Most potent, grave, and reverend signiors
Motions and means, on land and sea at war
Mourn, hills and groves of Attica
Much have I travelled in the realms of gold
My gentle Puck, come hither
My God, I heard this day
My liege, I did deny no prisoners.
My lord, you told me you would tell the rest
My mind to me a kingdom is.
My mistress' eyes are nothing like the sun
My mother, when I learned that thou wast dead
Naked on parents' knees, a new-born child.
Needy knife-grinder, whither are you going?
No more, no more, Oh! never more on me
No splendor 'neath the sky's proud dome
November chill blaws loud wi' angry sugh
Now ponder well, you parents dear
O Brignall Banks are wild and fair
O dark, dark, dark, amid the blaze of noon O dear, dear Jeanie Morrison!
O divine star of heaven
O draw me, Father, after thee
O'er the glad waters of the dark blue sea O'er western tides the fair spring day
Of a' the airts the wind can blaw
Of all the rides since the birth of time
Of Nelson and the North
O for my sake do you with fortune chide
Oft in the stilly night
Of truth, of grandeur, beauty, love, and hope
Oft when returning with her loaded bill
O heavens, if you do love old men
O heard ye yon pibroch sound sad in the gale?
Oh, have ye na heard o' the fause Sakelde
Oh, how much more doth beauty beauteous seem.
Oh, weel may the boatie row
OI have passed a miserable night
O joy hast thou a face
O keeper of the sacred key
O listen, listen, ladies gay
Old wine to drink
O Lord, in me there lieth nought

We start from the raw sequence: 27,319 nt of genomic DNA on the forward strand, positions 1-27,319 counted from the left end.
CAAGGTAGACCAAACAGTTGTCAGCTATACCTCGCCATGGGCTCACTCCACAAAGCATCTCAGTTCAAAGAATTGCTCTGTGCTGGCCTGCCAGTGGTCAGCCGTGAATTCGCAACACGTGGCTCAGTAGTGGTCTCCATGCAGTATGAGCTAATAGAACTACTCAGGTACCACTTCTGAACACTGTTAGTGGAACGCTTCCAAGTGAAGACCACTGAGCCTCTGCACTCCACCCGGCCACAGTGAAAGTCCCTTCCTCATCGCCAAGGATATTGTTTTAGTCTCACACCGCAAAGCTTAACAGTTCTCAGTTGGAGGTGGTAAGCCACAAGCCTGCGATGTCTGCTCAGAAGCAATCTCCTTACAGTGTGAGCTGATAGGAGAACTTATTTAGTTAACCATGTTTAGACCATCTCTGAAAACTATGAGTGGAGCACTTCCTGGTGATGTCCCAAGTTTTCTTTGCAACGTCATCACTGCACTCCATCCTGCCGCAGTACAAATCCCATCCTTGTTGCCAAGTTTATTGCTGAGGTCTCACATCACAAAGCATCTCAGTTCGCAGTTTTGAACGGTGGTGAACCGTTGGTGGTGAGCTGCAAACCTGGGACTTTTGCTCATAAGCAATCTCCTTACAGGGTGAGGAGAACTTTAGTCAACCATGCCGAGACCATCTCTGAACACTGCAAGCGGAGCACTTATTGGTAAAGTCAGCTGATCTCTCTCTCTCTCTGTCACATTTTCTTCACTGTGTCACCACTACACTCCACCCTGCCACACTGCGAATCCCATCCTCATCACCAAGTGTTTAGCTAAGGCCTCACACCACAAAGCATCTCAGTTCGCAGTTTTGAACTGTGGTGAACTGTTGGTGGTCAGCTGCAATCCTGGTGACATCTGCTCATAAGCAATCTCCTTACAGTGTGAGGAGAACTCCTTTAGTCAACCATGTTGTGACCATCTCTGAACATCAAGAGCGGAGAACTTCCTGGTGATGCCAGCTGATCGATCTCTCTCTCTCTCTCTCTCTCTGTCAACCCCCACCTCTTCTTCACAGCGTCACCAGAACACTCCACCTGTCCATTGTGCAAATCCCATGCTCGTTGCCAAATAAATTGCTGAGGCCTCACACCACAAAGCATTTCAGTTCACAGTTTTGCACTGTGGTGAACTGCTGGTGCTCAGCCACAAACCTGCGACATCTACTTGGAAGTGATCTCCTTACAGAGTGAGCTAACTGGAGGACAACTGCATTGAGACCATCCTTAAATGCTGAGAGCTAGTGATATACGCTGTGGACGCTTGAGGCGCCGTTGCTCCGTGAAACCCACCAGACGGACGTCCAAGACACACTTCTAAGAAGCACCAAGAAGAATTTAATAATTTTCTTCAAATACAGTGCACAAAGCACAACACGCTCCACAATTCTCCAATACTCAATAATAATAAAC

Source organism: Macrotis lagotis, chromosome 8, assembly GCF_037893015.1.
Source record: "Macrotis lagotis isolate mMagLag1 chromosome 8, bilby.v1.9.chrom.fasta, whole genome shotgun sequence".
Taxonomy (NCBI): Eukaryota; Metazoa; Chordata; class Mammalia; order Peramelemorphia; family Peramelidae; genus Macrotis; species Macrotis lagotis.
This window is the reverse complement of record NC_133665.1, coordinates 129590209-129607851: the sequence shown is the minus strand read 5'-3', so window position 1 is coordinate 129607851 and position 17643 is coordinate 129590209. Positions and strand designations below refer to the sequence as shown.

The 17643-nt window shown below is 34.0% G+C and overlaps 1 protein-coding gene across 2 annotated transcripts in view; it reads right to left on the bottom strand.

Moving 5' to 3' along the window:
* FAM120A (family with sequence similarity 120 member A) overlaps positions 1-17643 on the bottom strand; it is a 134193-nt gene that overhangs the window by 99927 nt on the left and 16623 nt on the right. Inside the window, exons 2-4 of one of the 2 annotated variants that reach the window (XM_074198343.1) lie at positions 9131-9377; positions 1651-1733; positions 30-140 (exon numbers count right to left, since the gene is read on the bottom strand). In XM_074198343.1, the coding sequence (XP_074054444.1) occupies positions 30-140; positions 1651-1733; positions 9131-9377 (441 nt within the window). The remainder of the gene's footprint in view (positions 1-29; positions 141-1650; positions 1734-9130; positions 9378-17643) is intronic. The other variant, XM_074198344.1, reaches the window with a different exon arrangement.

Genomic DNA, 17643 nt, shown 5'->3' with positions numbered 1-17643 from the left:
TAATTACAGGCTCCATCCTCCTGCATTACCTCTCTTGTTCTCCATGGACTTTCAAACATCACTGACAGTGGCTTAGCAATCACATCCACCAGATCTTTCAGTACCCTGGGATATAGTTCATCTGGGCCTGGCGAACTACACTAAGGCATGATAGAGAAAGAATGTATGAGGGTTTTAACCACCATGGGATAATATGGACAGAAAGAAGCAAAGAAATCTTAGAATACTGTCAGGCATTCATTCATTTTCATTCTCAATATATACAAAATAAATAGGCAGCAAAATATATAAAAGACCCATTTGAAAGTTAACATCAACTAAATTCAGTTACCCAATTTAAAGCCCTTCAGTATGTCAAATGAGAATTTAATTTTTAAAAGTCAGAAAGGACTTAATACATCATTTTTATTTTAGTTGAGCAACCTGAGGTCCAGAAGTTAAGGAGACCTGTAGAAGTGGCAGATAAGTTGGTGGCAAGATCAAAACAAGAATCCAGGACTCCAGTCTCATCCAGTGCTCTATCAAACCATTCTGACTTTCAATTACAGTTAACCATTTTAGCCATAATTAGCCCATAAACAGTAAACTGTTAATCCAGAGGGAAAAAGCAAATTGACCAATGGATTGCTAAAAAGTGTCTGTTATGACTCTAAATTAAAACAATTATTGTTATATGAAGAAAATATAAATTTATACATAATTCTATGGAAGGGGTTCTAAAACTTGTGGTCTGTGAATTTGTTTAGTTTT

O messenger, art thou the king, or 1?.
O my luve's like a red, red rose.
Once we built our fortress where you see
O never rudely will I blame his faith
One day, nigh weary of the irksome way
Or if the soul of proper kind.
Orpheus with his lute made trees
O Sacred Providence, who from end to end
O than the fairest day thrice fairer night
O that we now had here
O the days are gone when beauty bright
O then what soul was his, when, on the tops
O then I see Queen Mab hath been with you
O thou goddess
O thou who in the heavens dost dwell
O thou that swing'st upon the waving ear O! 'tis wondrous much
Our boat to the waves go free
Our brethren of New England use
Our bugles sang truce; for the night cloud had lowered CAMPBELL
Our revels now are ended
Praise to God, immortal praise.
Queen Bonduca, I do not grieve your fortune
– Oh, my
Sweep ho! Sweep ho!
Sweet country life, to such unknown
Reason thus with life
Remove yon skull from out the scattered heaps.
Rise up, rise up, Xarifa! lay the golden cushion down
Round my own pretty rose.
Royal Egypt! Empress
Rudolph, professor of the headsman's trade
Ruin seize thee, ruthless king
Rumble thy belly full! spit fire! spout rain!
Run, shepherds, run where Bethlehem blest appears
Say to me, whose fortunes shall rise higher
Say, what is Honor?
Scots, wha hae wi' Wallace bled
See how the Orient dew.
See living vales by living waters blest
See the chariot at hand here of love
See yonder souls set far within the shade
Send us your prisoners, or you'll hear of it.
Shall I, wasting in despair?
She, of whose Soul, if we may say, 'twas gold.
She's gane to dwell in heaven, my lassie
Shine kindly forth, September sun
Silence augmenteth grief-writing increaseth rage
Silent, O Moyle, be the roar of thy water
Sing, and let your song be new
Sing. O Goddess, the wrath, the untamable dander of Keitt
Sitting in my window
Sleep is like death, and after sleep
So, when their feet were planted on the plain
St. Mark's hushed abbey heard
Star of the flowers and flower of the stars.
Stern daughter of the voice of God,
Sven Vonved binds his sword to his side.
Sweet day, so cool, so calm, so bright
Sweet echo, sweetest nymph that liv'st unseen Sweetness, truth, and every grace
Sweet peace, where dost thou dwell
Sweet scented flower, who art wont to bloom.
D. A. WASSON